Pregnant women with chronic illness were 7.9 [AOR = 7.92, 95% CI (3.14–19.94)] times more likely to consume at least one prescription medication as compared to pregnant women who had no history of medical illness. The high-level medication consumption of pregnant mothers with a chronic illness is not surprising because there might be a greater probability of prescribing medication to treat and prevent complications that may arise from the acute and chronic diseases in pregnant women with comorbidities. Our result is concordant with the finding of other previous studies conducted in Bahir Dar City and Cameroon [28, 34].
Moreover, multigravida women were 2.9 [AOR = 2.93, 95% CI (1.57–5.45)] times more likely to be prescribed with drugs as compared to primigravida. This is in agreement with the study done in Bahir Dar City administration and Cameroon [28, 34]. This could be partly explained by the fact that as the number of pregnancies increases, the risk of developing maternal complications may arise, and orthodox medications might be required for the treatment of such complications. However, our finding is in contrast to a study conducted in the Southern Tigrai region .
On the other hand, pregnant women who visited the health facility for the first time during the first trimester and second trimester had less chance to receive prescription drugs in comparison with the pregnant women who visited the health facility in the third trimester [AOR = 0.48, 95% CI (0.23–0.98)]. This is in agreement with the finding of previous research .
Limitation of the study
Our study is not without limitations. First, the study’s cross-sectional nature limits the ability to identify the chronological occurrence of the events, even though several factors have been associated with our outcome of interest. Second, this research was conducted in one general hospital, and it may not be representative of the drug utilization pattern of the region at large. Moreover, we did not examine the drug utilization pattern of over the counter drugs and other complementary and alternative medicines which may underestimate the overall drug utilization pattern of the pregnant women in the study area. Lastly, as described above, this study only provides a rough overview of the risks of medication use during pregnancy at a hospital level. Thus, clinical consideration of appropriateness and safety of drug use during pregnancy requires further evaluation on a case-by-case basis using the new US-FDA narrative system to make an informed decision for pregnant women seeking medication therapy. Our result should be interpreted by considering those limitations.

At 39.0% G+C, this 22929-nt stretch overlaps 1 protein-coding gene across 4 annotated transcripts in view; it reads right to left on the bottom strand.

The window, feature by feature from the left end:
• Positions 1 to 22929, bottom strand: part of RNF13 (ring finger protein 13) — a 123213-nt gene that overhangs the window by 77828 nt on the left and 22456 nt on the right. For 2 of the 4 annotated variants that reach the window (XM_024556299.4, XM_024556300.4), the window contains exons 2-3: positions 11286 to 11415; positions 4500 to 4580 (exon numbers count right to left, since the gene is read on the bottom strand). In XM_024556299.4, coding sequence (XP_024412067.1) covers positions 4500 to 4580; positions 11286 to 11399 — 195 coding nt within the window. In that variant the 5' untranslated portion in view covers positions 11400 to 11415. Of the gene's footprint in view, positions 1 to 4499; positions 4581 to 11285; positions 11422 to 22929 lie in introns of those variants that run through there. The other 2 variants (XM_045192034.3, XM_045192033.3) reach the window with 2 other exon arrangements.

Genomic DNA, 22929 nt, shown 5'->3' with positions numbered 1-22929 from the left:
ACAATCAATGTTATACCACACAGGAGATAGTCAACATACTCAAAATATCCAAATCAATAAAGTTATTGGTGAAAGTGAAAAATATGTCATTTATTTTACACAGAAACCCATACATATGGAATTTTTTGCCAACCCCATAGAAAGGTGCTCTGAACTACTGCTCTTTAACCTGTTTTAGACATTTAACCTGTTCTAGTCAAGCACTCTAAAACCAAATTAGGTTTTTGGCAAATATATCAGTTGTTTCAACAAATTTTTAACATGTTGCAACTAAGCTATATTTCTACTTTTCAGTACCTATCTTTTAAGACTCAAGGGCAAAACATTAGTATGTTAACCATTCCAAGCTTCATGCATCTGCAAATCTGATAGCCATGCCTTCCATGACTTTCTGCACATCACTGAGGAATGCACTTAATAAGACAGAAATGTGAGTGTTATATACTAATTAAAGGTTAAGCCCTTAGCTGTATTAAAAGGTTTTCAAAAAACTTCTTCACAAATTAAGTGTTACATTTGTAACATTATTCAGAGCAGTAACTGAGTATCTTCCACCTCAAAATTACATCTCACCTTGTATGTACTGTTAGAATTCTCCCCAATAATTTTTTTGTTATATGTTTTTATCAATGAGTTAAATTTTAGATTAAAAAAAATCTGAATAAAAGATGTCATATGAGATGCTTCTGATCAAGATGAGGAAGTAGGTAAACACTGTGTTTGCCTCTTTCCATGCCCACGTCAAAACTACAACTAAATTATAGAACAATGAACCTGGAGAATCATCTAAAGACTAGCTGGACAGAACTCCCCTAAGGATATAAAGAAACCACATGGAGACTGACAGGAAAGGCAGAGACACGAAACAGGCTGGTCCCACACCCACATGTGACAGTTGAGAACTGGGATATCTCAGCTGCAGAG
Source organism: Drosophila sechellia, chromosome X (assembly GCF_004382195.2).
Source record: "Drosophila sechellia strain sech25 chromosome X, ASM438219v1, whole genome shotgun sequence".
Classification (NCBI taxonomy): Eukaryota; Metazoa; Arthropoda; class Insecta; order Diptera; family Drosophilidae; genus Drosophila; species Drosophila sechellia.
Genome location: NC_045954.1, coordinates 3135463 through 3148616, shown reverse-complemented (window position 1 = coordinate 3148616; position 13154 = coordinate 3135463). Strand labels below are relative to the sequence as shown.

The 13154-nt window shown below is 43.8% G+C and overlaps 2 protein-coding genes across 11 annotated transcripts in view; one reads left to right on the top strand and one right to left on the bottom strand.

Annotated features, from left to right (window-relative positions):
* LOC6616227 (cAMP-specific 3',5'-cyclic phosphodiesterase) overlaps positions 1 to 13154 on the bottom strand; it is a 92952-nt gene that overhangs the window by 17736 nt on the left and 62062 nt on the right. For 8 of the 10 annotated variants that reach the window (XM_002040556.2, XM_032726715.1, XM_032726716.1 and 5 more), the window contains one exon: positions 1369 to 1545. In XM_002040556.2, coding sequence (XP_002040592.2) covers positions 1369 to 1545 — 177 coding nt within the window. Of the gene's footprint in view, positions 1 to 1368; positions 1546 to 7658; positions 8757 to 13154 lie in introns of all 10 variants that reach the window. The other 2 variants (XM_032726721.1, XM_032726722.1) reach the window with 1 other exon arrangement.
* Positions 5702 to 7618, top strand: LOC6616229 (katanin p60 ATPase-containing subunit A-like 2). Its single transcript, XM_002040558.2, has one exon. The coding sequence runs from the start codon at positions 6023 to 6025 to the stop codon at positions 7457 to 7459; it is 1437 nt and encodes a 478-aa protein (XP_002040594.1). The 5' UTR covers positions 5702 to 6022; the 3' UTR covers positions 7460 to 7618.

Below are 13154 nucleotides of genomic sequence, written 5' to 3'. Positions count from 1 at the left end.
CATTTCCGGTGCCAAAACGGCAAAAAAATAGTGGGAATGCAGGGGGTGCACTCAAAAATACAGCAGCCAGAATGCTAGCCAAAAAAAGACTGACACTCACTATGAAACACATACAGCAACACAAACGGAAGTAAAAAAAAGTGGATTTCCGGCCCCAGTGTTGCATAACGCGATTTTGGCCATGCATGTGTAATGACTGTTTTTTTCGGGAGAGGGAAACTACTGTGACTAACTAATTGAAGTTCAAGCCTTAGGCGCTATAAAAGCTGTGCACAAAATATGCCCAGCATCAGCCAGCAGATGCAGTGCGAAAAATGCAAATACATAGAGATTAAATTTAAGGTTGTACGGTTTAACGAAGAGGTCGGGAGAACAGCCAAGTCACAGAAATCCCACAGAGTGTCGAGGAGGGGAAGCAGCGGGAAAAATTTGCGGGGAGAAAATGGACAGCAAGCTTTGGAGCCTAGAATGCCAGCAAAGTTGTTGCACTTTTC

The overall prescribed drug use, including those with teratogenic potential, was found very high in Adigrat general hospital. The prescribed drug use was greater when maternal education was low, if they had a history of chronic disease, when they visited the health facility at the third trimester and when they were multiparous. Substantial proportions (7%) of the pregnant women in this study were prescribed from the US-FDA risk classification category D or X. Therefore, it is important to note that, prescribing potentially teratogenic drugs during pregnancy should be avoided as much as possible by notifying health care providers and policymakers to adapt and ensure implementation of the US-FDA new labeling system which is expected to give better guidance. Moreover, counseling and educating pregnant women on the safe and appropriate use of medications during pregnancy are crucial to mitigate the harmful effect of drugs on the mother and the growing fetus.
Availability of data and materials
All datasets on which the conclusion of this paper relies are presented with the main manuscript and additional supporting files. If additional information is required it can be obtained from the corresponding author based on a reasonable request.
Antenatal Care Service
Adjusted Odds Ratio.
Pregnancy and Lactation Labeling Rule
Retrospective Chart Review
Statistical Package for Social Sciences
United States Food and Drug Administration
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We are indebted to the Adigrat general hospital medical directors, medical card keepers, and Adigrat University department of pharmacy for their genuine cooperation during the conduction of this research.
There was no source of funds to perform this research.
Ethics approval and consent to participate
The study was ethically approved by the institutional research review board of Adigrat University. Privacy and confidentiality were maintained throughout the study.
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Alema, N.M., Semagn, G., Melesse, S. et al. Patterns and determinants of prescribed drug use among pregnant women in Adigrat general hospital, northern Ethiopia: a cross-sectional study. BMC Pregnancy Childbirth 20, 624 (2020). https://doi.org/10.1186/s12884-020-03327-7
- FDA risk classification
- Drug use
- Adigrat hospital